Michigan news outlets are reporting that Ralph Nader did not withdraw his bid to get on the ballot as an independent candidate. The corporate media is framing the story in terms of Nader accepting Republican help, “reporting” that 90 percent of the signatures were collected by Republicans (no verification of this claim was reported) and writing in a way that conveys the sense that a vote for Nader is a vote for Bush. Michigan Democratic Executive Chairperson, Mark Brewer, like his national counterparts, has shown his willingness to attack Nader in the past and is still calling for Nader to withdraw his name from the race in Michigan. Additionally, the Michigan Democratic Party is planning to challenge the ballot access petitions and is likely going file a federal election complaint against Nader and the Republicans charging that the Republican Party exceeded a state political campaign limit of $5,000 when collecting signatures for Nader. Nader’s campaign has responded by accusing Brewer of whining, arguing that the Democrats “should have Kerry say he’d withdraw from Iraq. Then he wouldn’t have to worry about Nader taking his voters away.”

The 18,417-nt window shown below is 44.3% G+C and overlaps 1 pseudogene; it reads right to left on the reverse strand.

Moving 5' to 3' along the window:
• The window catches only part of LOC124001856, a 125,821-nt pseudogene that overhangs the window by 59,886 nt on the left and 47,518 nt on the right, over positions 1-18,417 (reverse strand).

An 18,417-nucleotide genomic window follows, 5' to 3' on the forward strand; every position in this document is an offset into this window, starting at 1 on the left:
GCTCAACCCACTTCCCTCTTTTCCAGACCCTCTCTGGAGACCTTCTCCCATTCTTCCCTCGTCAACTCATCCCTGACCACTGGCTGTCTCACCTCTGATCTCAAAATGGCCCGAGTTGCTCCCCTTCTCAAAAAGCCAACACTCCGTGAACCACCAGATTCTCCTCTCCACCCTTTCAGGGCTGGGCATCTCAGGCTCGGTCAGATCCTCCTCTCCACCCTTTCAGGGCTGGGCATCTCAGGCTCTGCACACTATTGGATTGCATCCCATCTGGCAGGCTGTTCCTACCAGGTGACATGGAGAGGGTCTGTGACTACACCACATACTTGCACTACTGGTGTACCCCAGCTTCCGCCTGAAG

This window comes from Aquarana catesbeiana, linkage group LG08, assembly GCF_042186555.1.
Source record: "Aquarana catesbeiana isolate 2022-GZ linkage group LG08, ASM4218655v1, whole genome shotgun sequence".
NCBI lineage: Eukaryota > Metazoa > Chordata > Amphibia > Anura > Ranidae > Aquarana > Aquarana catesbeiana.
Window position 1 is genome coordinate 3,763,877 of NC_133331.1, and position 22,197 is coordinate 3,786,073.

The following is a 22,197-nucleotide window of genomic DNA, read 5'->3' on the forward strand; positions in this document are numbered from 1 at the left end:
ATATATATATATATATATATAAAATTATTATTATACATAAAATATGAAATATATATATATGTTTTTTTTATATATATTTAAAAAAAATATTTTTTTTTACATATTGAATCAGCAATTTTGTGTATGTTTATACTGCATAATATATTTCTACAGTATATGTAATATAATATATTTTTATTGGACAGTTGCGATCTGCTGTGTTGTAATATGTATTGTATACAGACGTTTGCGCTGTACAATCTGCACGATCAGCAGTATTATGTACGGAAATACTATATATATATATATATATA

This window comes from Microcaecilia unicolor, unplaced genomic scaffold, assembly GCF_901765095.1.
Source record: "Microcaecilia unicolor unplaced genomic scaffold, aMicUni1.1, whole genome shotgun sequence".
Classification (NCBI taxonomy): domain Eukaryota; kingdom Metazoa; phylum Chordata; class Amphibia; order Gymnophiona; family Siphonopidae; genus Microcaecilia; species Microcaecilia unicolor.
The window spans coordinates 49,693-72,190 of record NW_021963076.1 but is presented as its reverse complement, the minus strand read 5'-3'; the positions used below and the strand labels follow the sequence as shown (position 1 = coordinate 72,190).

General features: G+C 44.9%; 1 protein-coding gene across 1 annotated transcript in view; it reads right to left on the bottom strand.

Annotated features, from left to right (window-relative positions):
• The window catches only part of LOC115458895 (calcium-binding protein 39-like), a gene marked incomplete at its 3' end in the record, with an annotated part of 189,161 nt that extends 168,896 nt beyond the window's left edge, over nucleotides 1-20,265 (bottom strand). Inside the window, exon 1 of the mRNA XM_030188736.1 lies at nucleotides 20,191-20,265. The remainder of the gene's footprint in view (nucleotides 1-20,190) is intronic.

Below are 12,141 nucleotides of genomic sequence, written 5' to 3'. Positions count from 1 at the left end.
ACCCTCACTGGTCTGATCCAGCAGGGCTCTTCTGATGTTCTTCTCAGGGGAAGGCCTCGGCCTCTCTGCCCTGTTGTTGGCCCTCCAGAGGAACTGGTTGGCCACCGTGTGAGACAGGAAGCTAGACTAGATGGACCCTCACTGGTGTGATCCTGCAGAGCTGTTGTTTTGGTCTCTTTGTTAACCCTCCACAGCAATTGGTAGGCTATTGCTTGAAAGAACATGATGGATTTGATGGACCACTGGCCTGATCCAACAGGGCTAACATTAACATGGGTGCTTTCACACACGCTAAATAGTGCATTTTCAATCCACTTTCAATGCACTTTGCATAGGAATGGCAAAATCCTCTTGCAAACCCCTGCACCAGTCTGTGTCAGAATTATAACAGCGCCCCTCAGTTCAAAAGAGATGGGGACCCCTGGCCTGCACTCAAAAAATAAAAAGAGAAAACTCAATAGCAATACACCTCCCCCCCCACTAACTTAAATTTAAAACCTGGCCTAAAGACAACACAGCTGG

The Democrats vs. Nader debate is ridiculous–both nationally and here in Michigan, as the real goal of the Democrats campaign should be going after President Bush, not Ralph Nader. Even the Green Party of Michigan, who has their own candidate running for president, is pledging to support Nader’s effort, arguing that more candidates on the ballot ensures a more vibrant democracy. The Greens argue that Nader offers a genuine alternative to the Bush/Kerry war ticket, and as a true alternative, his opinions deserve to be heard–not simply made the subject of Democratic infighting and Republican manipulations.
Also worth reading is Jeff Cohen’s look at Nader’s GOP support, and while his own efforts at encouraging Nader not to run are in many ways anti-democratic, he raises a number of serious issues with Nader’s campaign.